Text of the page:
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For people with Down syndrome, family members, caregivers and professionals.

Thyroid, Weight, and Metabolism

February 2017 | Brian Chicoine, MD - Medical Director, Adult Down Syndrome Center

We were sent a question about thyroid, weight, and metabolism in people with Down syndrome.

People with Down syndrome more commonly have hypothyroidism (underactive thyroid), one symptom of which is weight gain or obesity. People with Down syndrome have a higher incidence of obesity. People with Down syndrome have a lower basal metabolic rate (at least as demonstrated in children with Down syndrome). Basil metabolic rate (BMR) is the rate of calorie burning while resting.

While having hypothyroidism can contribute to obesity, many people who have normal thyroid function are obese nevertheless. In other words, we can pretty easily “out eat our thyroid.” We screen our patients annually for thyroid function with blood testing and treat the underactive thyroid in an effort to minimize the effect of hypothyroidism on obesity (among many reasons).

Also, more information is coming out about raising metabolic rate but more study needs to be done to improve our understanding in the population without Down syndrome and I am not aware of any data proving these methods in people with Down syndrome. Nevertheless, there are some data that suggest ways to increase metabolism and lose weight.

  • Add high intensity training into the regimen (short spurts of high intensity activity with short times of slower pace or rest in between.

  • Drink plenty of water.

  • Eat more protein and fewer processed foods (many of which are high in carbohydrates).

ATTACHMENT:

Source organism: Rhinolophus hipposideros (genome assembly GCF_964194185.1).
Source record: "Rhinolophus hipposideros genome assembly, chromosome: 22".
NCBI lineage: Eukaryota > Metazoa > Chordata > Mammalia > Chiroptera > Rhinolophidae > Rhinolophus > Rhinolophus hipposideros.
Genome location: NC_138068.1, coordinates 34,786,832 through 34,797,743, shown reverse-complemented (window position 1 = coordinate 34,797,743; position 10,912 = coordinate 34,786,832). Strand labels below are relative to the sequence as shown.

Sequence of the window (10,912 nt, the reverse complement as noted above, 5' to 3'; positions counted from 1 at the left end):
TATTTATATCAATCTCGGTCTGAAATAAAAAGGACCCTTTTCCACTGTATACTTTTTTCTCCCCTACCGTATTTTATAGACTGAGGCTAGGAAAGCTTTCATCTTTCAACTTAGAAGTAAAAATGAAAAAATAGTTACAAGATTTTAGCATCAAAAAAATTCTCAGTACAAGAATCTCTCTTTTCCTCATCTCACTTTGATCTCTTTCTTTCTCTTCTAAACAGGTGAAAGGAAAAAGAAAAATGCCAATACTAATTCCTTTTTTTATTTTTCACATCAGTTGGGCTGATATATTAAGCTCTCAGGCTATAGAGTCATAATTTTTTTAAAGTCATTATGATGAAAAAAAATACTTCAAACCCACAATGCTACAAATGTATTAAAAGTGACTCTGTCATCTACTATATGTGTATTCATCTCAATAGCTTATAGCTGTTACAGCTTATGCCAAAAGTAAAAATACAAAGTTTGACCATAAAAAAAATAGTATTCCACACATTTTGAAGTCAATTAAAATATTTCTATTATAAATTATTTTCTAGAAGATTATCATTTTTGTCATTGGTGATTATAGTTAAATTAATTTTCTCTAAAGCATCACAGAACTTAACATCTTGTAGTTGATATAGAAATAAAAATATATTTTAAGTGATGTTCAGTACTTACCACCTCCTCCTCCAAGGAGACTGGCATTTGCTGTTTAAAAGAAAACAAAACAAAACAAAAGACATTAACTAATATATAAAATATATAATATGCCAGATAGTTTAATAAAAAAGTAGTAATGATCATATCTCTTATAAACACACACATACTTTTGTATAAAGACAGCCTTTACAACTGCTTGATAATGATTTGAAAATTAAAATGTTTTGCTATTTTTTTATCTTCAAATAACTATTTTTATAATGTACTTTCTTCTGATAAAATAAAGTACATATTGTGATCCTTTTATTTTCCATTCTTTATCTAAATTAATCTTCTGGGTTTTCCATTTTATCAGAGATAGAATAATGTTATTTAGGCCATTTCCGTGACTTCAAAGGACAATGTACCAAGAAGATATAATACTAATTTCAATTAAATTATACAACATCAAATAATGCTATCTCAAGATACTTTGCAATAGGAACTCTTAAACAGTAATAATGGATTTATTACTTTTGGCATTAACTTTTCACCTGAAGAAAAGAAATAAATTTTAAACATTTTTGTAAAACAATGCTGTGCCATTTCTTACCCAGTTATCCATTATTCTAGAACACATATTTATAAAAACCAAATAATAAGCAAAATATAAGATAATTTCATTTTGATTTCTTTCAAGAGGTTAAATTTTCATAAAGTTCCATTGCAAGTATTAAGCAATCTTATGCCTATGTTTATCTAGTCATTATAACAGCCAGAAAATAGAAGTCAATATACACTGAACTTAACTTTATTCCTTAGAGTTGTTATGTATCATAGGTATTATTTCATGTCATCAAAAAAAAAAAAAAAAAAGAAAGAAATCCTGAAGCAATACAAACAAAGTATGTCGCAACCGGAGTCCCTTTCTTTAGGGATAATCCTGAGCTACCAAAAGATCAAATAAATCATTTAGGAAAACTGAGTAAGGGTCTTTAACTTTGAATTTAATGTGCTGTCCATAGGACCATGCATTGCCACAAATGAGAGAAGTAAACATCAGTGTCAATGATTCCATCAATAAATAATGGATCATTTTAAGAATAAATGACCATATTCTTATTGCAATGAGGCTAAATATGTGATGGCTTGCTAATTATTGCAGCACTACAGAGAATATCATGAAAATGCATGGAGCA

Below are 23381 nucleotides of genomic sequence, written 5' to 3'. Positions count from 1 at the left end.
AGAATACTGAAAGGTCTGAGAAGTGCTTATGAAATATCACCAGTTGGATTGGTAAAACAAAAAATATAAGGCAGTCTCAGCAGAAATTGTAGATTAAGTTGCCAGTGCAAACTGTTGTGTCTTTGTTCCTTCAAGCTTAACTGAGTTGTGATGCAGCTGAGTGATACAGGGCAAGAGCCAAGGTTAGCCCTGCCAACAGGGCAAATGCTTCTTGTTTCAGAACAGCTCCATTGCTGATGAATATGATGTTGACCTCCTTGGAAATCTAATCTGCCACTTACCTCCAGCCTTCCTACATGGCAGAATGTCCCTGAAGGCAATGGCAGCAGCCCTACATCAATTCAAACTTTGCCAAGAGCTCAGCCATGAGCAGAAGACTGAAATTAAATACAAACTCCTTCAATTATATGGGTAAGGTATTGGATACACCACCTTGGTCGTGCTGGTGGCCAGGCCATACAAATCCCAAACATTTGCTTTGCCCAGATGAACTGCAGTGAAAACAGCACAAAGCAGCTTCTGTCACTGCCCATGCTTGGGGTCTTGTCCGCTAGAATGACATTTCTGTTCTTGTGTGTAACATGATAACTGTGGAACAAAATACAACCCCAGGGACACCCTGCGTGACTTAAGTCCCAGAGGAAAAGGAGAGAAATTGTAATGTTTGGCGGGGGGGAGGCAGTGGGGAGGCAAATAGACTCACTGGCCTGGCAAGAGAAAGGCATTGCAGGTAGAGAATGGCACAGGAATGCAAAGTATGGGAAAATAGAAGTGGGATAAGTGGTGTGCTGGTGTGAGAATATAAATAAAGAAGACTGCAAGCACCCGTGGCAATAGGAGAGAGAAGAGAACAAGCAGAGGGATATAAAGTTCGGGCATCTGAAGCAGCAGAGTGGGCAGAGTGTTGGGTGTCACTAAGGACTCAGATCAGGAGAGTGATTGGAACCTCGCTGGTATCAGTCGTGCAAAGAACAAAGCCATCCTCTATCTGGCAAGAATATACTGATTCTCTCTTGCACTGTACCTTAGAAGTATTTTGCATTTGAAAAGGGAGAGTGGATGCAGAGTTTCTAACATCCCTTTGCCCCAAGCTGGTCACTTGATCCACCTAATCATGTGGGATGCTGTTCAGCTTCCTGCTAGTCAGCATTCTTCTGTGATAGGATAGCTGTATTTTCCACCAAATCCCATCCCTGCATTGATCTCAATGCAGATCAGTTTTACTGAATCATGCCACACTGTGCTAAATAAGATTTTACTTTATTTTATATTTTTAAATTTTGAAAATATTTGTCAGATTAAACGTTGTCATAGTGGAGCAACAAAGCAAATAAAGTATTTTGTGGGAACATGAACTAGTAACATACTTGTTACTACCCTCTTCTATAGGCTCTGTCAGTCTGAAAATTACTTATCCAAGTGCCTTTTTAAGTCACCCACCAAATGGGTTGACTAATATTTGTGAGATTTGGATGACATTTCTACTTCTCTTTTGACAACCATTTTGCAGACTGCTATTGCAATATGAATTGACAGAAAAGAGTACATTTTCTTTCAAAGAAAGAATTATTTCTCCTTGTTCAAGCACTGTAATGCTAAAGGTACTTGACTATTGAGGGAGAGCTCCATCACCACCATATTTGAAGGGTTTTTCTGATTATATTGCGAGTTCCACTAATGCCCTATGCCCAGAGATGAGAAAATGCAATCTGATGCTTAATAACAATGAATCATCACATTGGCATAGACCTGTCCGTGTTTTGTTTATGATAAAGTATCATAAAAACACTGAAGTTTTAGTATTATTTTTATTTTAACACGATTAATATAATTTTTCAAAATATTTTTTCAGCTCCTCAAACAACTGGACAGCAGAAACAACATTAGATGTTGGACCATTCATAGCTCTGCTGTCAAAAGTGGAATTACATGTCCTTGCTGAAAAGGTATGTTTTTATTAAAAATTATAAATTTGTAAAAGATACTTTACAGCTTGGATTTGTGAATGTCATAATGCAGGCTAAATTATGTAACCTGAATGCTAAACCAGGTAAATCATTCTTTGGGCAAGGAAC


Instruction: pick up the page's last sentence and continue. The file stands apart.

• Do more weight lifting as part of your exercise regimen.

  • Get enough sleep.

In addition to considering these recommendations, our advice is generally to limit sugar, processed foods, and starches (rice, potatoes, pasta, bread); avoid calories in liquids (especially pop) except for a serving or two of milk if desired; limit or avoid artificial sweeteners; overall reduce carbohydrates (we don’t recommend one of the low carbohydrate diets but many of our patients are “carb cravers” and even reducing their carbohydrate intake by 50% won’t put them in the low carbohydrate range) and instead focus on eating healthy protein (such as chicken, lean meat, eggs, beans, yogurt); limit processed foods; and exercise (at least) 30 minutes per day.

Review this information with your health care provider or dietician to make sure it is appropriate for your circumstances. Please see the links below for more information from our Resource Library. 

Nutrition and Weight

Exercise and Physical Activity


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Please note: The information on this site is for educational purposes only and is not intended to serve as a substitute for a medical, psychiatric, mental health, or behavioral evaluation, diagnosis, or treatment plan by a qualified professional. We recommend you review the educational material with your health providers regarding the specifics of your health care needs.